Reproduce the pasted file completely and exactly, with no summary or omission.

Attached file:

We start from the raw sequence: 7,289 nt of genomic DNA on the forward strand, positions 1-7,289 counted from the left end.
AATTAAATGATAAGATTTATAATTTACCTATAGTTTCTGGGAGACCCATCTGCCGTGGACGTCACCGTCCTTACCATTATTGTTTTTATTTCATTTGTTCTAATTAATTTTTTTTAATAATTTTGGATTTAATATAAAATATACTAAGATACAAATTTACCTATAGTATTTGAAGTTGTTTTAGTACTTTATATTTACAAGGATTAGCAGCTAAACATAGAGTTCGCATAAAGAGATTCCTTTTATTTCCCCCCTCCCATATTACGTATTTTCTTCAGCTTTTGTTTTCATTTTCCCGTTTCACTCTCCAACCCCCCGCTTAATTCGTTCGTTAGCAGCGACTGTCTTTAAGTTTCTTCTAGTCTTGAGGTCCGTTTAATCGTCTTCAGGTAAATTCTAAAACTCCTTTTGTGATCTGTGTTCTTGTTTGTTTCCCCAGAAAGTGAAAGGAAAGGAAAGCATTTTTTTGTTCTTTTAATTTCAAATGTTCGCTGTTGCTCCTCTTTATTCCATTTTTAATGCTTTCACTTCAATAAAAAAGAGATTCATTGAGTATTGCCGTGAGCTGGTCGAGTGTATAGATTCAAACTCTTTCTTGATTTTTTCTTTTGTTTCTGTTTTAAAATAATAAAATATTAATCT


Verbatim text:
We start from the raw sequence: 7,289 nt of genomic DNA on the forward strand, positions 1-7,289 counted from the left end.
AATTAAATGATAAGATTTATAATTTACCTATAGTTTCTGGGAGACCCATCTGCCGTGGACGTCACCGTCCTTACCATTATTGTTTTTATTTCATTTGTTCTAATTAATTTTTTTTAATAATTTTGGATTTAATATAAAATATACTAAGATACAAATTTACCTATAGTATTTGAAGTTGTTTTAGTACTTTATATTTACAAGGATTAGCAGCTAAACATAGAGTTCGCATAAAGAGATTCCTTTTATTTCCCCCCTCCCATATTACGTATTTTCTTCAGCTTTTGTTTTCATTTTCCCGTTTCACTCTCCAACCCCCCGCTTAATTCGTTCGTTAGCAGCGACTGTCTTTAAGTTTCTTCTAGTCTTGAGGTCCGTTTAATCGTCTTCAGGTAAATTCTAAAACTCCTTTTGTGATCTGTGTTCTTGTTTGTTTCCCCAGAAAGTGAAAGGAAAGGAAAGCATTTTTTTGTTCTTTTAATTTCAAATGTTCGCTGTTGCTCCTCTTTATTCCATTTTTAATGCTTTCACTTCAATAAAAAAGAGATTCATTGAGTATTGCCGTGAGCTGGTCGAGTGTATAGATTCAAACTCTTTCTTGATTTTTTCTTTTGTTTCTGTTTTAAAATAATAAAATATTAATCT